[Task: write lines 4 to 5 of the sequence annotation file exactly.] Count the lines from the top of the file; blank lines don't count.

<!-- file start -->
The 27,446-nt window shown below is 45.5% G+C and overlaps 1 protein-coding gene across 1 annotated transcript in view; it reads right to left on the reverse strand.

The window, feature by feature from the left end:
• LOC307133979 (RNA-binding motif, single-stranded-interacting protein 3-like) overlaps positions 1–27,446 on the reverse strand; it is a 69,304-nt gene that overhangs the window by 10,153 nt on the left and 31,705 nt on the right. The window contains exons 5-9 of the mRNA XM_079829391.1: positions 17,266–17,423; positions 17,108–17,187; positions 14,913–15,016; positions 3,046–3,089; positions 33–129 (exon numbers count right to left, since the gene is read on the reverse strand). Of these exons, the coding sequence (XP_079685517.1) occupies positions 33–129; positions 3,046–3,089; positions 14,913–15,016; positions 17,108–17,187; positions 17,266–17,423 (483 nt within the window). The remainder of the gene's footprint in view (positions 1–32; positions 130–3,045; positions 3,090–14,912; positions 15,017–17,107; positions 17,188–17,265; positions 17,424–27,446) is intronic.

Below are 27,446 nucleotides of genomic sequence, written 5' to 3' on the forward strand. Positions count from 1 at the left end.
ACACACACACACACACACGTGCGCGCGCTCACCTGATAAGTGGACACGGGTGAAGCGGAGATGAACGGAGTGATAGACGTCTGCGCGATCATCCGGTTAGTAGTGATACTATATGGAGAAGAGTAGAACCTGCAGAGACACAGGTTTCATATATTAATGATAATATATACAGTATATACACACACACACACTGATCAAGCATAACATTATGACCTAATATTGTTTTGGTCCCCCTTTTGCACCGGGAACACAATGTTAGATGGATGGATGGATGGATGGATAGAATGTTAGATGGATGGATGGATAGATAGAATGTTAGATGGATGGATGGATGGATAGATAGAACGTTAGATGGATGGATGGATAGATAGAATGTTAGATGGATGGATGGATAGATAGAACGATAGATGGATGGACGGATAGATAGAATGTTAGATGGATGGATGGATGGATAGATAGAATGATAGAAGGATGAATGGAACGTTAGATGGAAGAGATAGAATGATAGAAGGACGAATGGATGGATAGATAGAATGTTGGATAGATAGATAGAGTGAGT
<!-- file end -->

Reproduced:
Below are 27,446 nucleotides of genomic sequence, written 5' to 3' on the forward strand. Positions count from 1 at the left end.
ACACACACACACACACACGTGCGCGCGCTCACCTGATAAGTGGACACGGGTGAAGCGGAGATGAACGGAGTGATAGACGTCTGCGCGATCATCCGGTTAGTAGTGATACTATATGGAGAAGAGTAGAACCTGCAGAGACACAGGTTTCATATATTAATGATAATATATACAGTATATACACACACACACACTGATCAAGCATAACATTATGACCTAATATTGTTTTGGTCCCCCTTTTGCACCGGGAACACAATGTTAGATGGATGGATGGATGGATGGATAGAATGTTAGATGGATGGATGGATAGATAGAATGTTAGATGGATGGATGGATGGATAGATAGAACGTTAGATGGATGGATGGATAGATAGAATGTTAGATGGATGGATGGATAGATAGAACGATAGATGGATGGACGGATAGATAGAATGTTAGATGGATGGATGGATGGATAGATAGAATGATAGAAGGATGAATGGAACGTTAGATGGAAGAGATAGAATGATAGAAGGACGAATGGATGGATAGATAGAATGTTGGATAGATAGATAGAGTGAGT